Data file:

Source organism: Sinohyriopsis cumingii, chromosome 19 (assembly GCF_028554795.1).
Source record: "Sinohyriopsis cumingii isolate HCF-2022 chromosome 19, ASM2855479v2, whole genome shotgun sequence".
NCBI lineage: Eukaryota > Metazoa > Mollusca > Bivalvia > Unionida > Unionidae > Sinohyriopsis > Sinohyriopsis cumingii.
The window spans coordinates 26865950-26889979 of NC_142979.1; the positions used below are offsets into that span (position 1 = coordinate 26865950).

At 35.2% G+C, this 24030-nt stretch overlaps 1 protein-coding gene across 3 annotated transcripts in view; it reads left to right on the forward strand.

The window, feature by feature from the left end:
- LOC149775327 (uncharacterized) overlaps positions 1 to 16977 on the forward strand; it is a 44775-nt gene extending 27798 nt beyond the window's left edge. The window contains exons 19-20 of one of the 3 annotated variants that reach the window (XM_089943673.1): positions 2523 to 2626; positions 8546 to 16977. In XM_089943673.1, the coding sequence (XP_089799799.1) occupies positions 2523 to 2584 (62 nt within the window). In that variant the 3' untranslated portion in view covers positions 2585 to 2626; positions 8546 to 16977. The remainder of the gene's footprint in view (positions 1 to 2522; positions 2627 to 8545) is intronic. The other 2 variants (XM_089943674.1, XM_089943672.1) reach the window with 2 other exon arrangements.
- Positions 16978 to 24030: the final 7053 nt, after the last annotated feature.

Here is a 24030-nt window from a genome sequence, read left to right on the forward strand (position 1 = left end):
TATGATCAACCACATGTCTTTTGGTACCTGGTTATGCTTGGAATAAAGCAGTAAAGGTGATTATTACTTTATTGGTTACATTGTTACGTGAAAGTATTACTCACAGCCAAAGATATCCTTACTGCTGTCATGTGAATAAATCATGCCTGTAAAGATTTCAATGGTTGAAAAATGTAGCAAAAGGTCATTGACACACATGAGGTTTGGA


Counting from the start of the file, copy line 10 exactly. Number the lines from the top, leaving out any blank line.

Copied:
TATGATCAACCACATGTCTTTTGGTACCTGGTTATGCTTGGAATAAAGCAGTAAAGGTGATTATTACTTTATTGGTTACATTGTTACGTGAAAGTATTACTCACAGCCAAAGATATCCTTACTGCTGTCATGTGAATAAATCATGCCTGTAAAGATTTCAATGGTTGAAAAATGTAGCAAAAGGTCATTGACACACATGAGGTTTGGA